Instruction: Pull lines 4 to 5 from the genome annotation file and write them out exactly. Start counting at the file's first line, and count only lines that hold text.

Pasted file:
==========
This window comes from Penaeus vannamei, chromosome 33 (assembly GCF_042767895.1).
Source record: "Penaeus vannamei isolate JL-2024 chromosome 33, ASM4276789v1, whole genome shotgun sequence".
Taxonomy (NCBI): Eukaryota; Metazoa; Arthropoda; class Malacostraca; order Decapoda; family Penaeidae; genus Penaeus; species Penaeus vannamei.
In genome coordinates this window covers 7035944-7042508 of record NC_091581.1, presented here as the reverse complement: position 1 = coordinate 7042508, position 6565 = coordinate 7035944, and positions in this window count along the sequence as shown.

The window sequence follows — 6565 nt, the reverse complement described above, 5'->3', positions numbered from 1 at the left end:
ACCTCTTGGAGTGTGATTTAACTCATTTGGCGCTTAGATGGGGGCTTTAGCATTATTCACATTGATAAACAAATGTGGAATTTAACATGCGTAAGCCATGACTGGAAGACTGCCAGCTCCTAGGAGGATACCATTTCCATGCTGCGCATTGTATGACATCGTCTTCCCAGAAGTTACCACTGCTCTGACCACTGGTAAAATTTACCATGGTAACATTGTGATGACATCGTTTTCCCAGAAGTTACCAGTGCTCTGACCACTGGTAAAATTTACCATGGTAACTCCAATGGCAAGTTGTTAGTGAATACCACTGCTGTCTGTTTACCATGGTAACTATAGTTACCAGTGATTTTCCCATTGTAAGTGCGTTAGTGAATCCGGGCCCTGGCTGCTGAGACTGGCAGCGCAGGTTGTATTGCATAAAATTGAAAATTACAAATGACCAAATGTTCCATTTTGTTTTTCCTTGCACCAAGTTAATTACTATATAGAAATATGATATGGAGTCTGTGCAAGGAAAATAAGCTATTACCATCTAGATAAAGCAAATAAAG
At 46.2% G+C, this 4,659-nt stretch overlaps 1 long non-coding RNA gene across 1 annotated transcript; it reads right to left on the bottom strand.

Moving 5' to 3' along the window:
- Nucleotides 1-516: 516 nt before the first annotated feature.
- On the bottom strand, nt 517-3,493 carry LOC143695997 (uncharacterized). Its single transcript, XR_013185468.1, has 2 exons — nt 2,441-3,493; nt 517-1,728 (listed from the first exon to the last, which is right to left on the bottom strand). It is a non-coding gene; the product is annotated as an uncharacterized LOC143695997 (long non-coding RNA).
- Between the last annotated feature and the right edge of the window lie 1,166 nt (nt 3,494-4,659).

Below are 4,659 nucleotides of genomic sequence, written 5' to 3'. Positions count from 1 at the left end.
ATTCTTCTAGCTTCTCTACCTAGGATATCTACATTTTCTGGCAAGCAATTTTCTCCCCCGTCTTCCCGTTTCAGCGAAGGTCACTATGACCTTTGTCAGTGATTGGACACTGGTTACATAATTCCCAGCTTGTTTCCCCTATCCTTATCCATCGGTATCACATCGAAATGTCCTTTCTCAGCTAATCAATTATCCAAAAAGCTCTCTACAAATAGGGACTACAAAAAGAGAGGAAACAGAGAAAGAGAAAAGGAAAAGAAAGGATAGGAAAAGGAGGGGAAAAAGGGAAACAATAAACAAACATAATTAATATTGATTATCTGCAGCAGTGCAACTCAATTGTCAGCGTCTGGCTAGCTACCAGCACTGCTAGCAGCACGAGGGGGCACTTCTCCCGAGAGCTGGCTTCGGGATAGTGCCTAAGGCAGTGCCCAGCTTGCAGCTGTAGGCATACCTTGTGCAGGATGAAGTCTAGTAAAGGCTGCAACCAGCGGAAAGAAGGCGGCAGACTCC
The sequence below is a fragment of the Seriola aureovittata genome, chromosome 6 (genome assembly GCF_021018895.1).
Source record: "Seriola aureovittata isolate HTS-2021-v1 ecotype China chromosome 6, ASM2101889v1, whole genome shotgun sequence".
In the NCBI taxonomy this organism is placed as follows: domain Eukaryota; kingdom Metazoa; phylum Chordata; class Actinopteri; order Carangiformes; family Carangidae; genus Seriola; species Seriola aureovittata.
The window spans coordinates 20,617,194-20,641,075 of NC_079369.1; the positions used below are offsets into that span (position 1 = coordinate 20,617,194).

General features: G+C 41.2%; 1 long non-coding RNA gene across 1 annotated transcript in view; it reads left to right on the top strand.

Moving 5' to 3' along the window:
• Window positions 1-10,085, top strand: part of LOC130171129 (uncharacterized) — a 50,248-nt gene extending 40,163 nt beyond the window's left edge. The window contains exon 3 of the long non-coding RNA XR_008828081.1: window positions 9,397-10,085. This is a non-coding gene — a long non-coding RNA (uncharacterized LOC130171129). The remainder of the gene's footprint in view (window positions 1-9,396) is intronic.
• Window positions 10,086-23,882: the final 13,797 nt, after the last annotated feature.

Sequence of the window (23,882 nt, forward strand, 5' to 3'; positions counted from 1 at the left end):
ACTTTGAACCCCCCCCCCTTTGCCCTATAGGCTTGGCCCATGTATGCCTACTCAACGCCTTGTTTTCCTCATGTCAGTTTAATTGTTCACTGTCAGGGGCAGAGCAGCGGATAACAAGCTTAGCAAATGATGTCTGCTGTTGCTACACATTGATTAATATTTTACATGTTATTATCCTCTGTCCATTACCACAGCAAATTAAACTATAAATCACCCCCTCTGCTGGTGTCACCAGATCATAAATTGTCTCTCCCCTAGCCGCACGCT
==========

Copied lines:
In genome coordinates this window covers 7035944-7042508 of record NC_091581.1, presented here as the reverse complement: position 1 = coordinate 7042508, position 6565 = coordinate 7035944, and positions in this window count along the sequence as shown.

The window sequence follows — 6565 nt, the reverse complement described above, 5'->3', positions numbered from 1 at the left end: